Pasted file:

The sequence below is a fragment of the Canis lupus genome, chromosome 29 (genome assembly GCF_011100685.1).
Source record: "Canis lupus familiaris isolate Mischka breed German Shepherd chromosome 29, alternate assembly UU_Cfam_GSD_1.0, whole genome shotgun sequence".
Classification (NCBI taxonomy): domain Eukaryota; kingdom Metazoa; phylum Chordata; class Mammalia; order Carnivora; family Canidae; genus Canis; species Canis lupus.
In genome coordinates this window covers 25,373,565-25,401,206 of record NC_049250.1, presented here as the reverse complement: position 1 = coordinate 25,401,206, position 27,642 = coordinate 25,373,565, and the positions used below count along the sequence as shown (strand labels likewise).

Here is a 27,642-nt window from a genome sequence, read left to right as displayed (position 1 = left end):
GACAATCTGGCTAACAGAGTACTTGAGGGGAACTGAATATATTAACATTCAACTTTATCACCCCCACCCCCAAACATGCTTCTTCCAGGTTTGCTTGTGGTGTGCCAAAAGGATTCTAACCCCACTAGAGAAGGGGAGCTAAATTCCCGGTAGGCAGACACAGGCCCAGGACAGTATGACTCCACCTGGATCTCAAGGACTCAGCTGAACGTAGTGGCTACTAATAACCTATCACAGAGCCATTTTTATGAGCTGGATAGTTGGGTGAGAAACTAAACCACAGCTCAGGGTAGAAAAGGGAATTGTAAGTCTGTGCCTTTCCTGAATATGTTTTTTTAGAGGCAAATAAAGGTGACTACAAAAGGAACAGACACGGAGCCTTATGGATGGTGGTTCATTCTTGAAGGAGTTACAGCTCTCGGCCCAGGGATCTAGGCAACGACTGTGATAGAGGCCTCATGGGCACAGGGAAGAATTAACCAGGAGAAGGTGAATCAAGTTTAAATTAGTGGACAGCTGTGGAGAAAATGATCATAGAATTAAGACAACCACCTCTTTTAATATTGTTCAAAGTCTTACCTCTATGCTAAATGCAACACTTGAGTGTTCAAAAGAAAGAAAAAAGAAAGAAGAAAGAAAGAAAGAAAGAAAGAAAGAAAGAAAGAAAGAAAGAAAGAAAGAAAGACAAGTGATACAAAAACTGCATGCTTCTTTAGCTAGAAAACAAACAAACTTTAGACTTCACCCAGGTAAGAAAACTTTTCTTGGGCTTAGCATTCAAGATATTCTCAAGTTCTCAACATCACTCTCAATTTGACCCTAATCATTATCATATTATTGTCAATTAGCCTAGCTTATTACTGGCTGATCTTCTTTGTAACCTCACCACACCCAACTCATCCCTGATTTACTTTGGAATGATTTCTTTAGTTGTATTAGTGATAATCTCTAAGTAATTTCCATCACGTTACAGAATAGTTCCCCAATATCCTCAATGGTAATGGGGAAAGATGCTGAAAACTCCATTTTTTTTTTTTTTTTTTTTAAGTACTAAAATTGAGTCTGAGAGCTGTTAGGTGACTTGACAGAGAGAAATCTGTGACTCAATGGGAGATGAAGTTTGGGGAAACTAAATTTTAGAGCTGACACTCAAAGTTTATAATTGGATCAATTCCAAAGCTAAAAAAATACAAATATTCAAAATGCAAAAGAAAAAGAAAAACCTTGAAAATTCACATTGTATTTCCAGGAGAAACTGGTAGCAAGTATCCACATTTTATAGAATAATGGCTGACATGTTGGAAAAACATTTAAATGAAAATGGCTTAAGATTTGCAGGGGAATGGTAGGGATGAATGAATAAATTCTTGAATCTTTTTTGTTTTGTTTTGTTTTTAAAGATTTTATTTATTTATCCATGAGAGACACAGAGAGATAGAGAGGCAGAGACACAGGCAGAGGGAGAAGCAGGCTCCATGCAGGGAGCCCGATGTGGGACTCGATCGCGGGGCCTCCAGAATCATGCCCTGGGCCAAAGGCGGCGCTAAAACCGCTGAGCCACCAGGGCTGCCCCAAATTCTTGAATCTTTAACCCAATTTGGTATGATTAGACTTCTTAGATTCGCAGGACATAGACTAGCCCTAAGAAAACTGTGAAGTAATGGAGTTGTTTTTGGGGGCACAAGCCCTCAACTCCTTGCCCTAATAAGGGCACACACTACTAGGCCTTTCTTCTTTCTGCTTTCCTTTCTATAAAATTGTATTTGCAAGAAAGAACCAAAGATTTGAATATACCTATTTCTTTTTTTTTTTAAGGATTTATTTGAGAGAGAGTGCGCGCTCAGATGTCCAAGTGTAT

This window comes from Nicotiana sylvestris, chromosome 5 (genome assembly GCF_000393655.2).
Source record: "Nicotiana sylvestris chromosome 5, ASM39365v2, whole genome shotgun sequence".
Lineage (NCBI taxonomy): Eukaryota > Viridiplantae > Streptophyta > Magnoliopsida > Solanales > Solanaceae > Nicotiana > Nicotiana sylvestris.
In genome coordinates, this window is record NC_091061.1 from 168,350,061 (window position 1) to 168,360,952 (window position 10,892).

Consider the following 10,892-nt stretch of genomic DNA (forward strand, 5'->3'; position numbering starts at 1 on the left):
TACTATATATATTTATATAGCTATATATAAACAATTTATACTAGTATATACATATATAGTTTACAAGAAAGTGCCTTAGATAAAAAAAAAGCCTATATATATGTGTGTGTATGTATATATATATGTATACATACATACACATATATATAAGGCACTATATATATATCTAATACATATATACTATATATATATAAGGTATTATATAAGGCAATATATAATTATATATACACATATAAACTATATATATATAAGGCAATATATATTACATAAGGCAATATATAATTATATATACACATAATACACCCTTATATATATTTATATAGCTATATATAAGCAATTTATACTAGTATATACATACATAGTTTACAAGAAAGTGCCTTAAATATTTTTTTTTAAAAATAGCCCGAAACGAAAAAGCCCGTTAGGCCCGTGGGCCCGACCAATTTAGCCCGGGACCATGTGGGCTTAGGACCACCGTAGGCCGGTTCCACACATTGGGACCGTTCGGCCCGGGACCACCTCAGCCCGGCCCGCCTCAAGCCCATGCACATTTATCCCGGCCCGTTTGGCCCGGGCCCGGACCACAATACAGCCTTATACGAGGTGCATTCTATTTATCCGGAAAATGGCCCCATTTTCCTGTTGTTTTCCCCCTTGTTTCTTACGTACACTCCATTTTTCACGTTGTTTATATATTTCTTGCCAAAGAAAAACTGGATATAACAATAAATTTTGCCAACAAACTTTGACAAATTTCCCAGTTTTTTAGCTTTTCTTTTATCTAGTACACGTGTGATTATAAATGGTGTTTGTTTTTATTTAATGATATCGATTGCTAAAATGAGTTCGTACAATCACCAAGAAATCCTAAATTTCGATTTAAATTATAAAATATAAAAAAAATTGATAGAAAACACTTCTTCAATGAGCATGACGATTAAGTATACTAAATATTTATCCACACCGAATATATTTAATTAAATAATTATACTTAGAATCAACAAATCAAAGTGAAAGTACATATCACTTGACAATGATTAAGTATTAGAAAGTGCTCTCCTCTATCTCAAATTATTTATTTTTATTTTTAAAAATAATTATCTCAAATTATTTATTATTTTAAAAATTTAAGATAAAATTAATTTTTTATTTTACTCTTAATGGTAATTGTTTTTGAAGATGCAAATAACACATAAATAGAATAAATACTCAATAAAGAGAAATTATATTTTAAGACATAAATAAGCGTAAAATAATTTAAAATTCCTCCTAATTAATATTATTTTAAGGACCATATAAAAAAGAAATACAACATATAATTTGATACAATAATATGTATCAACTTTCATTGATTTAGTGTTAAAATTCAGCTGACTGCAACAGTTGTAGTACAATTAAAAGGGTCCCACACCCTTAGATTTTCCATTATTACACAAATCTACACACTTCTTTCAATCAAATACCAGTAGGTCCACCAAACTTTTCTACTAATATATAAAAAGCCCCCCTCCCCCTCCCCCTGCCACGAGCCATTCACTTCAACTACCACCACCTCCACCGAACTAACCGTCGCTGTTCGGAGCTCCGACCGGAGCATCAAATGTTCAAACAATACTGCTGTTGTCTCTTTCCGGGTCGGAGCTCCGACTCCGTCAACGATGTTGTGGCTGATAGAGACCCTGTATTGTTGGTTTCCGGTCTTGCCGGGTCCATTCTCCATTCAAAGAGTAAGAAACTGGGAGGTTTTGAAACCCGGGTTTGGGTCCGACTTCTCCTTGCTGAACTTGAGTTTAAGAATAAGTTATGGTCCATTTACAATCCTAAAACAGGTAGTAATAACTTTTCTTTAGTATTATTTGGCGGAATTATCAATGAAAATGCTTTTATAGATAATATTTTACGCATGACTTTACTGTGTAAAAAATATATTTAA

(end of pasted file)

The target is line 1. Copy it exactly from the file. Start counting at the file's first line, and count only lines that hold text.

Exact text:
The sequence below is a fragment of the Canis lupus genome, chromosome 29 (genome assembly GCF_011100685.1).